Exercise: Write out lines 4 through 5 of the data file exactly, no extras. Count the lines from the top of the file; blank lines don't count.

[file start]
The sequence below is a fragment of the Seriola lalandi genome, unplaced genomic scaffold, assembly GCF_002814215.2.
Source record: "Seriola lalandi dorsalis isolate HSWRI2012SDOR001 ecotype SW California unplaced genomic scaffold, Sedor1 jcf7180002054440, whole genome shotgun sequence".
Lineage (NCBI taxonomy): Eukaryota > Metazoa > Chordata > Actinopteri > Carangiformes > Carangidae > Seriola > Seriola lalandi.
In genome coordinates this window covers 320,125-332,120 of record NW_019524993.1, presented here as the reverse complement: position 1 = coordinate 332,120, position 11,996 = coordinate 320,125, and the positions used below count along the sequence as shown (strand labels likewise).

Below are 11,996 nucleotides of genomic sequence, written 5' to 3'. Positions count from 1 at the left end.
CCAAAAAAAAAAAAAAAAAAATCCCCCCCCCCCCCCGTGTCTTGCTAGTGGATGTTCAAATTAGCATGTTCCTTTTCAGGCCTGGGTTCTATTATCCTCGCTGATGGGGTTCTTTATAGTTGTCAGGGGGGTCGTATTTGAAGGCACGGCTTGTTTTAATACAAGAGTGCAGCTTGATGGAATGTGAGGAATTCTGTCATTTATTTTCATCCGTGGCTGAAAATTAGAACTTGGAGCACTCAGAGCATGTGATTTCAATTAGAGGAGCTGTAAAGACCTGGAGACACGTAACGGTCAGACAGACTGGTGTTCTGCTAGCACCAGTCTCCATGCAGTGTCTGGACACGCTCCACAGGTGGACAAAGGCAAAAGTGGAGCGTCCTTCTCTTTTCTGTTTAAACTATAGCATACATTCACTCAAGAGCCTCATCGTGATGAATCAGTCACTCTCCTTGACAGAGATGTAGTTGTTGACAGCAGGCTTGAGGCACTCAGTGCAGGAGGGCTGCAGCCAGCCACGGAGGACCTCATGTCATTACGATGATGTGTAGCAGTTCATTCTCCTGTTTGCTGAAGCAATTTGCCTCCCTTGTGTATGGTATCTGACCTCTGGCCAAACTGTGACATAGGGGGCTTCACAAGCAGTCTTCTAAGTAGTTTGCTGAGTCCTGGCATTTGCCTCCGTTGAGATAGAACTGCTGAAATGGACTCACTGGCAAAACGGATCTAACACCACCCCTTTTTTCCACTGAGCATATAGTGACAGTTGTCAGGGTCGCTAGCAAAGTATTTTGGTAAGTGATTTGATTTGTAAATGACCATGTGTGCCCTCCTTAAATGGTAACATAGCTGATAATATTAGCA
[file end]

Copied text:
In genome coordinates this window covers 320,125-332,120 of record NW_019524993.1, presented here as the reverse complement: position 1 = coordinate 332,120, position 11,996 = coordinate 320,125, and the positions used below count along the sequence as shown (strand labels likewise).

Below are 11,996 nucleotides of genomic sequence, written 5' to 3'. Positions count from 1 at the left end.